Protus: GOVERNOR OKOROCHA, KNACK ME ONE STATUE

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Image-making is one act in which man participates in continuous creation and duplication of being, and therewith becomes co-Creator with the primordial Creator. The Jewish-German philosopher and anthropologist, Martin Buber (in Between Man and Man), noted that art creation or image-making is an encounter between the art-creator and the looming image that hangs on the abstract perception of the artist. Only him knows how, why and to which extent the encounter impels demands of the creator. Our own brother and worldwide literary icon, Prof Chinua Achebe (in The Anthills of the Savannah) said that every artist contains a multitude.

This image-making is as old as man. It serves as occupation and source of income for the art-creator, as gift and gratitude, praise-singing and memorabilia for the presenter and receptor, as object of immortality for the art-appreciator and history-minded man living in what Prof Olufemi Taiwo called knowledge community, and as an aperture for squander-mania, etc., for the running of unquantifiable miscellaneous expenses meant for siphoning public puss by sleaze-minded public servants.

When Israelites were bitten by fiery serpents in the desert, God instructed Moses to “knack them one statue of serpent” as salvific image to look upon when bitten by the fiery serpents and be saved. Medical doctors and pharmacists today use it as the Rod of Asclepius (the snake image twisted on a cross), without remembering the initiator or to knack him one statue in Imo State.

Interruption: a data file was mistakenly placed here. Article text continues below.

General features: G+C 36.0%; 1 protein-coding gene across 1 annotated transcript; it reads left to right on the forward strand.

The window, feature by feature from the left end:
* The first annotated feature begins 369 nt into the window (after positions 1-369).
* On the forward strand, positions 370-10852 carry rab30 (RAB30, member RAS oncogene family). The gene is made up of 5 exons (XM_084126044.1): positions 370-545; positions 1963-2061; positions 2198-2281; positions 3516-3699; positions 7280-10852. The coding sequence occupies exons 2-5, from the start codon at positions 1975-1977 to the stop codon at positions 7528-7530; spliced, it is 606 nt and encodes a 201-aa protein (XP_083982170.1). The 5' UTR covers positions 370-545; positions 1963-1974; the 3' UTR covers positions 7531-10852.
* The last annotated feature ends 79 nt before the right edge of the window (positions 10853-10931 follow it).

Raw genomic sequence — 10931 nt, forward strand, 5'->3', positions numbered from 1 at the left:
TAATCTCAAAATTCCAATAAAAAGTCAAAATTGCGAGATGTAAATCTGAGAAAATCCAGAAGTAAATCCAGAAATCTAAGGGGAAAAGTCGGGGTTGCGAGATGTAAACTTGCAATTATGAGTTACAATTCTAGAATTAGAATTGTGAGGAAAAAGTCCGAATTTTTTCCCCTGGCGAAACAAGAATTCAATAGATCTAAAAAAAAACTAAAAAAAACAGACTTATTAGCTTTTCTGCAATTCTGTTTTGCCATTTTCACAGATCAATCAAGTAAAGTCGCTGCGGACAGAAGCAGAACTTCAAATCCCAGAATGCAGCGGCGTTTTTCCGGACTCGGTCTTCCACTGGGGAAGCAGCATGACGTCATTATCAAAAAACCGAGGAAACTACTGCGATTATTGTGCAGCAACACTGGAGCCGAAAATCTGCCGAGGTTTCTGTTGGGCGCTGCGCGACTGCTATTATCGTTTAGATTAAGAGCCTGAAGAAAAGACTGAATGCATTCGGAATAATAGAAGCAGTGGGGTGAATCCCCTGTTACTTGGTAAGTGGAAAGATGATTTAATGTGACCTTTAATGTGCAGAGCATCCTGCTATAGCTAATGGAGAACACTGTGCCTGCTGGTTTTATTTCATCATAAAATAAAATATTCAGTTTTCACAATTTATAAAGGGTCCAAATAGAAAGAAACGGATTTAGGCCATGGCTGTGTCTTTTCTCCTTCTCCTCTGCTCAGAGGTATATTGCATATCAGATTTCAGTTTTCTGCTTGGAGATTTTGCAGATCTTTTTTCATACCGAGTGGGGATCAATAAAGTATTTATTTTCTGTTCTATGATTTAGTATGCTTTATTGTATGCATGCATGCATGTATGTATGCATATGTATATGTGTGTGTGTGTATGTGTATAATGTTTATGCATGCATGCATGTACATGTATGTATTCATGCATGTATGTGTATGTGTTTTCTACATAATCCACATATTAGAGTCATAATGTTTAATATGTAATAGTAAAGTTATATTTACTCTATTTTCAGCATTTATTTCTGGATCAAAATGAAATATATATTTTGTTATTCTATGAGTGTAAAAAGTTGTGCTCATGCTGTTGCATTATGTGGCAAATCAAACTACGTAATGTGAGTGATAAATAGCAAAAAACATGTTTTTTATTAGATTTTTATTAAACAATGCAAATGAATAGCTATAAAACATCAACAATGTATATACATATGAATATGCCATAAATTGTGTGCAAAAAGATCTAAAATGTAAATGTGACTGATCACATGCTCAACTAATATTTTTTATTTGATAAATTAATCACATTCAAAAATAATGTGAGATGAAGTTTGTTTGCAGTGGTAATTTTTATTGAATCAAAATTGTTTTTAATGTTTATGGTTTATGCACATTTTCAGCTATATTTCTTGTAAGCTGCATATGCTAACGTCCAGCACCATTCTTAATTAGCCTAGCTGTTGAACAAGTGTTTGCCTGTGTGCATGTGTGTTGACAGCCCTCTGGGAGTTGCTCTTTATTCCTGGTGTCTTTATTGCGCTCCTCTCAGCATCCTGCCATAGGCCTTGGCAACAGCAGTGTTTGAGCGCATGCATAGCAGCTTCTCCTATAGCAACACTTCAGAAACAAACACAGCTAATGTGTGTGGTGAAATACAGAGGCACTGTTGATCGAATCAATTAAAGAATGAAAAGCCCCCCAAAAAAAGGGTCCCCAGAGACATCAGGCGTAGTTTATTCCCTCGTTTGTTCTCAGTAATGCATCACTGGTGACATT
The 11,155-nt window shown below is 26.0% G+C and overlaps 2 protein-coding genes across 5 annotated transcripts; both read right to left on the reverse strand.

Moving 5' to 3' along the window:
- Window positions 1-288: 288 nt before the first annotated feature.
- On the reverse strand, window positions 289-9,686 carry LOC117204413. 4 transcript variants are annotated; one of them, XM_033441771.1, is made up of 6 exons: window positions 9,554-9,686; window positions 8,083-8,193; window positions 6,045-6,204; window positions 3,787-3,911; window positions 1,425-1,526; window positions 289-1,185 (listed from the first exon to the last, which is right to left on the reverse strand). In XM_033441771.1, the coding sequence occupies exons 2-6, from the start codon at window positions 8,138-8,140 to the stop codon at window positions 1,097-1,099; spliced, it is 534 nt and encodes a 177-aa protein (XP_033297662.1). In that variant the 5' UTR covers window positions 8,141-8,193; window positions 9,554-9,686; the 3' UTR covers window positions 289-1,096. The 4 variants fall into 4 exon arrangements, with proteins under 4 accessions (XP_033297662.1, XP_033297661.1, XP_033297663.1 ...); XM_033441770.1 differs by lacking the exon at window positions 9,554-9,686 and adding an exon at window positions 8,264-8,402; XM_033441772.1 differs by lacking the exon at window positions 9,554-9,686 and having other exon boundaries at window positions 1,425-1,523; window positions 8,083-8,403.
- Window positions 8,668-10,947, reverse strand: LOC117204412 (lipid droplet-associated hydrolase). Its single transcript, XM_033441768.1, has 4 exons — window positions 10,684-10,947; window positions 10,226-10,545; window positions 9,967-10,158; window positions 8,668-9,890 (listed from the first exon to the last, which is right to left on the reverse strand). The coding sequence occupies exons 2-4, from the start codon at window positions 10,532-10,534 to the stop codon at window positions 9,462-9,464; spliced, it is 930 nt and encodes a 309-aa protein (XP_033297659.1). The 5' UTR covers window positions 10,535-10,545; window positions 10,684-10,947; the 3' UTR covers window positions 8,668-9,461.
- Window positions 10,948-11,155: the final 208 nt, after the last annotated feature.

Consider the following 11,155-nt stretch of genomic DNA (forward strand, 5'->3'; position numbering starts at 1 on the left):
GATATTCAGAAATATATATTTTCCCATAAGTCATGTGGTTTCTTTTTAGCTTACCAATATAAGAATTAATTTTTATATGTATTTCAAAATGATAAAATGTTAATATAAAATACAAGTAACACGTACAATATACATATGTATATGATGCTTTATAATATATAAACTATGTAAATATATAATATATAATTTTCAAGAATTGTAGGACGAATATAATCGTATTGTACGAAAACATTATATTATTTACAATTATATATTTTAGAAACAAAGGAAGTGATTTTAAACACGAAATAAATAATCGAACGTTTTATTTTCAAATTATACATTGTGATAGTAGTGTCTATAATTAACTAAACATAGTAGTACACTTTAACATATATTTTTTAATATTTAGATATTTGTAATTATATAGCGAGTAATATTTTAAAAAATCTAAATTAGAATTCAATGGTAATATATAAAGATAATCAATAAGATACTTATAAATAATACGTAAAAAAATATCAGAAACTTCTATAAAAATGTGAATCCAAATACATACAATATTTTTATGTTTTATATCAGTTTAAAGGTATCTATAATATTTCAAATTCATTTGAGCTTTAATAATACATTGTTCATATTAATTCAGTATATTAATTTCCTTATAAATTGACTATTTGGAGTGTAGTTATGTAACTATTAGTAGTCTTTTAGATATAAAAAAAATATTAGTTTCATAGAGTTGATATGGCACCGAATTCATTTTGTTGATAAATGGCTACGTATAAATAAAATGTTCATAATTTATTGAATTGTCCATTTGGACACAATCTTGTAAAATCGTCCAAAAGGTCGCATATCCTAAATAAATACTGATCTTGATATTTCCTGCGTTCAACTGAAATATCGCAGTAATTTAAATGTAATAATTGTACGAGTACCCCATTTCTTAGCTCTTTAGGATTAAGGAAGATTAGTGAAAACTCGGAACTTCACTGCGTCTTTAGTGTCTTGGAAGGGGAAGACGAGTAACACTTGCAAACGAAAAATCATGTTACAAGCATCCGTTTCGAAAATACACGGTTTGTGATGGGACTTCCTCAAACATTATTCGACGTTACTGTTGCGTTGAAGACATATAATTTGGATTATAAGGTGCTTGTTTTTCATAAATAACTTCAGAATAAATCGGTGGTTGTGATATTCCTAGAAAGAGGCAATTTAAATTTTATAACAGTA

Also, when Israelites felt disappointed by God and Moses whom they waited for long without returning, they decided “to knack themselves one statue” and began adulation and cult. They danced happily in the presence of the unknown god, in which backdrop Karl Marx called religion as das opium des vokes (the opium of the people). God vex for this one because no be him say make dem knack am.

When President Desire Kabila of Congo Democratic Republic snatched power off from their national tyrant, Lord Mobutu Sese Seko, he quickly “knack Congolese a statue of the grand national patron, Patrice Lumumba” at avenue victoire at Mboloko-Limitete junction in Kinshasa. Lumumba though of good human size became a monumental Goliath that befits the height of his nationalism in the country. There were no exaggerations.

Shortly after the Nigerian-Biafran war, Enugu citizens in commemoration of the coal mining mass-killing, “knack a statue of the miners as memorabilia.” Similarly, shortly after Owelle Rochas Okorocha was sworn in as the 5th Executive Governor of Imo State in 2011, he quickly knack Dim Odumegwu Ojukwu one statue and a square, remembering Ojukwu’s oil on his head before the Igbo nationalist bowed to mother earth.

The examples are endless, because to knack statues to individuals, is highly biblical, spiritual, sociological, psychological, aesthetic, self-enriching and highly encouraging, and it characterises the cheerful giver whom, the biblical St Paul said that the Lord loves.